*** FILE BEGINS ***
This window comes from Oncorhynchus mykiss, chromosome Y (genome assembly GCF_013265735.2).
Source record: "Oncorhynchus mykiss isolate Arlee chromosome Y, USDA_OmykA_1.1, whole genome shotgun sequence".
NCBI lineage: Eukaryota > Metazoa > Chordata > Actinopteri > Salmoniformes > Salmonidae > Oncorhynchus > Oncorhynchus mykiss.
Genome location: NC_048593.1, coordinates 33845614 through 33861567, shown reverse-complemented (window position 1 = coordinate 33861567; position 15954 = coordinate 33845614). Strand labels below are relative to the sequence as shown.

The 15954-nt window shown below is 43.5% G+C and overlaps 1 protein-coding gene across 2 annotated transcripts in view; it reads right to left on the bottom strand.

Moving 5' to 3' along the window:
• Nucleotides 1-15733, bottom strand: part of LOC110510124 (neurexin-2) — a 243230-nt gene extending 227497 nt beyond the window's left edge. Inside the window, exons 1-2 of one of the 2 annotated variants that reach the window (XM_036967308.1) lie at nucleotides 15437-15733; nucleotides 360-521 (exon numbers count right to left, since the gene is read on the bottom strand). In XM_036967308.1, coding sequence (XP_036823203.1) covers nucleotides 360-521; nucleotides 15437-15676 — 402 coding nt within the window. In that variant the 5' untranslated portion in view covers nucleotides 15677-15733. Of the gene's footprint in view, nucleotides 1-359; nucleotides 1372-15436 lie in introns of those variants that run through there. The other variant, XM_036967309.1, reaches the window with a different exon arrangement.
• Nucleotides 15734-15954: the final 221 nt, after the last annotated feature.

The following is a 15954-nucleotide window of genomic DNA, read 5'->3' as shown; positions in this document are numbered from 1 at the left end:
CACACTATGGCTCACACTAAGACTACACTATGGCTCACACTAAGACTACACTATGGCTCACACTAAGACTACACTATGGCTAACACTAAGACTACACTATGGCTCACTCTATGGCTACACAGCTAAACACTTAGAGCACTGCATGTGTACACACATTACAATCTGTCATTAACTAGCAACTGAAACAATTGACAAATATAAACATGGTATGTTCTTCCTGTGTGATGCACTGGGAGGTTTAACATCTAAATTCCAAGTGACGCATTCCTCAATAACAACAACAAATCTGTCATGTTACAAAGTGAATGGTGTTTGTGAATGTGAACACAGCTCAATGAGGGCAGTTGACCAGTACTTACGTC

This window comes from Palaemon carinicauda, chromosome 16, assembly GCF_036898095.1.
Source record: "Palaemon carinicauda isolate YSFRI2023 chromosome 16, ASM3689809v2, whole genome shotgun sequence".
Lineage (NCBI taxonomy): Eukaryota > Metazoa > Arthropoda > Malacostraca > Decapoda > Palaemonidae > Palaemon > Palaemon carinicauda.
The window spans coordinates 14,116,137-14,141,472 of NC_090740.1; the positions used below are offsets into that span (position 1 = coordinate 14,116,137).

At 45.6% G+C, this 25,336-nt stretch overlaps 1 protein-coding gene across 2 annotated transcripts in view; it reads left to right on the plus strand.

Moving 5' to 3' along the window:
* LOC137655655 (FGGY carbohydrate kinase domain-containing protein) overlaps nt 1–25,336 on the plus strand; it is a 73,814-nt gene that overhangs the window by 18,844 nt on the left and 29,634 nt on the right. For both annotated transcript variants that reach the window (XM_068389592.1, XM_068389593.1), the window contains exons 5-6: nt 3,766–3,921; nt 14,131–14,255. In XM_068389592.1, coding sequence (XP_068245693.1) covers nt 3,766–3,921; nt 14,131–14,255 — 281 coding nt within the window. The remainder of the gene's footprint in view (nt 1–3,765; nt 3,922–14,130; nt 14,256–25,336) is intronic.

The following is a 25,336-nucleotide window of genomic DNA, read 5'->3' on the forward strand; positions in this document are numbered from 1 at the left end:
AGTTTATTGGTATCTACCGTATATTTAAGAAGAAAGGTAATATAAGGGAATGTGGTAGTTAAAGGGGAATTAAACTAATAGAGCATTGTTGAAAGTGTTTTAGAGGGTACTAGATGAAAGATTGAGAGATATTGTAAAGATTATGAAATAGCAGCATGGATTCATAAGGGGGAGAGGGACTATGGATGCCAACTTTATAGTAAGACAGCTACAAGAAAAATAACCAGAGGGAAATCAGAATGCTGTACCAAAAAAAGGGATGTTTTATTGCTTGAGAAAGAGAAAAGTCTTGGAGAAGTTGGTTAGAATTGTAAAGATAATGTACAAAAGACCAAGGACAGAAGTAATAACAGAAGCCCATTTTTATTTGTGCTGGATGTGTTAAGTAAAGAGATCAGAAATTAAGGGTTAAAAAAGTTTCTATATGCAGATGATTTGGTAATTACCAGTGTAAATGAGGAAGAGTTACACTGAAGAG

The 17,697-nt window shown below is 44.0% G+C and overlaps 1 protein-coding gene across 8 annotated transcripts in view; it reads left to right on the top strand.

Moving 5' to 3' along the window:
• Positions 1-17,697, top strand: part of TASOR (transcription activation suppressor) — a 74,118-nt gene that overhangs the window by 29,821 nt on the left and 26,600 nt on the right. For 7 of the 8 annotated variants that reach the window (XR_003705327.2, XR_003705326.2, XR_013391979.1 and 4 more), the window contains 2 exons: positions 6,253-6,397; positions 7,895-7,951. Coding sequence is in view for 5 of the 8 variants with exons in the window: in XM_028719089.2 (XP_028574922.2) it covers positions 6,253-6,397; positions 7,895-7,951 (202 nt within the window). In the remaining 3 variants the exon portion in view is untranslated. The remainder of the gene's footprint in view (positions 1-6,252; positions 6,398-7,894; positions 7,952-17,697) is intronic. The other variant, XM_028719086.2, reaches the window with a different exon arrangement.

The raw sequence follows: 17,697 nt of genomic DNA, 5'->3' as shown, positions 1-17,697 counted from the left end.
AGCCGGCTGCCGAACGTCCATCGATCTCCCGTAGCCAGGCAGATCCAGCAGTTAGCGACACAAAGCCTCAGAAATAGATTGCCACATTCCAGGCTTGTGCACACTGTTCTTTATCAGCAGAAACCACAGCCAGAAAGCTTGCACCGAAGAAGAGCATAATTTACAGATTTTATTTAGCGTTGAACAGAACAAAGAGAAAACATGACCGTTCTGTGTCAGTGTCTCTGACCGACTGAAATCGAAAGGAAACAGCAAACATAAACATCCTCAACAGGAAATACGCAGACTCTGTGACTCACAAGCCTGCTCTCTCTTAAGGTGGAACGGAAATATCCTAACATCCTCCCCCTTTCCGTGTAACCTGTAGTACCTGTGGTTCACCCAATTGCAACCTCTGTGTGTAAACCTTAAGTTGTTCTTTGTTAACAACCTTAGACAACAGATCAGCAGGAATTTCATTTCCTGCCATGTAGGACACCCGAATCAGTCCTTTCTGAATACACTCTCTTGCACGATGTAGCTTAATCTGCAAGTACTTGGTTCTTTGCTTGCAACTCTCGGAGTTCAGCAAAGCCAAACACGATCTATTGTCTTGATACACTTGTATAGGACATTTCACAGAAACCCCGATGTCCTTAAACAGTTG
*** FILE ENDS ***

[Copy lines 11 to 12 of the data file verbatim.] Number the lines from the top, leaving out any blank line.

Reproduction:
This window comes from Palaemon carinicauda, chromosome 16, assembly GCF_036898095.1.
Source record: "Palaemon carinicauda isolate YSFRI2023 chromosome 16, ASM3689809v2, whole genome shotgun sequence".